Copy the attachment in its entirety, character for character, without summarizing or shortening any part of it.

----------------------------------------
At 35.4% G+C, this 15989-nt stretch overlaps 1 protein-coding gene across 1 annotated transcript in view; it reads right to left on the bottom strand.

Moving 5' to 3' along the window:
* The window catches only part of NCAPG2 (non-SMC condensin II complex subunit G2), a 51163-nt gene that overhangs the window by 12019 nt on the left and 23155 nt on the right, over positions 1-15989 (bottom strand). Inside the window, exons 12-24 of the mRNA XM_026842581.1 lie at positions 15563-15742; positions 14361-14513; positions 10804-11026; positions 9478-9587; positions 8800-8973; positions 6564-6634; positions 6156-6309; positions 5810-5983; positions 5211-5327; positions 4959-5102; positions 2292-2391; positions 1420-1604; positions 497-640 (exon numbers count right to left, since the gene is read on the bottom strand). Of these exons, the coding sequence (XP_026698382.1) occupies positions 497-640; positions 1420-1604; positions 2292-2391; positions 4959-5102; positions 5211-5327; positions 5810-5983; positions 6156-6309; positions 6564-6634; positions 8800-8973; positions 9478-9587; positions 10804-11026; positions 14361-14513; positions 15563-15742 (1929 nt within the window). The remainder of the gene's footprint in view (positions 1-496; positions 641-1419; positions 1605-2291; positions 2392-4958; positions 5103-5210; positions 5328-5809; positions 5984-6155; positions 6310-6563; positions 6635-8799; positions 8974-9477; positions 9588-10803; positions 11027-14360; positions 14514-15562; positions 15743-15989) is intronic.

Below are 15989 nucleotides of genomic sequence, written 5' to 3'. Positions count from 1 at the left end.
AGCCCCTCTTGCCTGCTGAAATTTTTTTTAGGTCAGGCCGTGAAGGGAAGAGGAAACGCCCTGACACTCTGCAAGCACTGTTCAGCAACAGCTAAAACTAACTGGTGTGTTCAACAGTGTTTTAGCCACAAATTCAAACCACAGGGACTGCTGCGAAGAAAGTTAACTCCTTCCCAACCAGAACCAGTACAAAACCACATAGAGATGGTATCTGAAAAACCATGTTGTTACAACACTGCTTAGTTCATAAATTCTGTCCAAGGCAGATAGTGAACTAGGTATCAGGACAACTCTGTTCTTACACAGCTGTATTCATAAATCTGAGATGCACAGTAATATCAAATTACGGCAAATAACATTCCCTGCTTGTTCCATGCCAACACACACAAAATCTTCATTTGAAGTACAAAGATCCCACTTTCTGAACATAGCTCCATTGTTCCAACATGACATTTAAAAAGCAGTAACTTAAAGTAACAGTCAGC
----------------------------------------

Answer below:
At 35.4% G+C, this 15989-nt stretch overlaps 1 protein-coding gene across 1 annotated transcript in view; it reads right to left on the bottom strand.

Moving 5' to 3' along the window:
* The window catches only part of NCAPG2 (non-SMC condensin II complex subunit G2), a 51163-nt gene that overhangs the window by 12019 nt on the left and 23155 nt on the right, over positions 1-15989 (bottom strand). Inside the window, exons 12-24 of the mRNA XM_026842581.1 lie at positions 15563-15742; positions 14361-14513; positions 10804-11026; positions 9478-9587; positions 8800-8973; positions 6564-6634; positions 6156-6309; positions 5810-5983; positions 5211-5327; positions 4959-5102; positions 2292-2391; positions 1420-1604; positions 497-640 (exon numbers count right to left, since the gene is read on the bottom strand). Of these exons, the coding sequence (XP_026698382.1) occupies positions 497-640; positions 1420-1604; positions 2292-2391; positions 4959-5102; positions 5211-5327; positions 5810-5983; positions 6156-6309; positions 6564-6634; positions 8800-8973; positions 9478-9587; positions 10804-11026; positions 14361-14513; positions 15563-15742 (1929 nt within the window). The remainder of the gene's footprint in view (positions 1-496; positions 641-1419; positions 1605-2291; positions 2392-4958; positions 5103-5210; positions 5328-5809; positions 5984-6155; positions 6310-6563; positions 6635-8799; positions 8974-9477; positions 9588-10803; positions 11027-14360; positions 14514-15562; positions 15743-15989) is intronic.

Below are 15989 nucleotides of genomic sequence, written 5' to 3'. Positions count from 1 at the left end.
AGCCCCTCTTGCCTGCTGAAATTTTTTTTAGGTCAGGCCGTGAAGGGAAGAGGAAACGCCCTGACACTCTGCAAGCACTGTTCAGCAACAGCTAAAACTAACTGGTGTGTTCAACAGTGTTTTAGCCACAAATTCAAACCACAGGGACTGCTGCGAAGAAAGTTAACTCCTTCCCAACCAGAACCAGTACAAAACCACATAGAGATGGTATCTGAAAAACCATGTTGTTACAACACTGCTTAGTTCATAAATTCTGTCCAAGGCAGATAGTGAACTAGGTATCAGGACAACTCTGTTCTTACACAGCTGTATTCATAAATCTGAGATGCACAGTAATATCAAATTACGGCAAATAACATTCCCTGCTTGTTCCATGCCAACACACACAAAATCTTCATTTGAAGTACAAAGATCCCACTTTCTGAACATAGCTCCATTGTTCCAACATGACATTTAAAAAGCAGTAACTTAAAGTAACAGTCAGC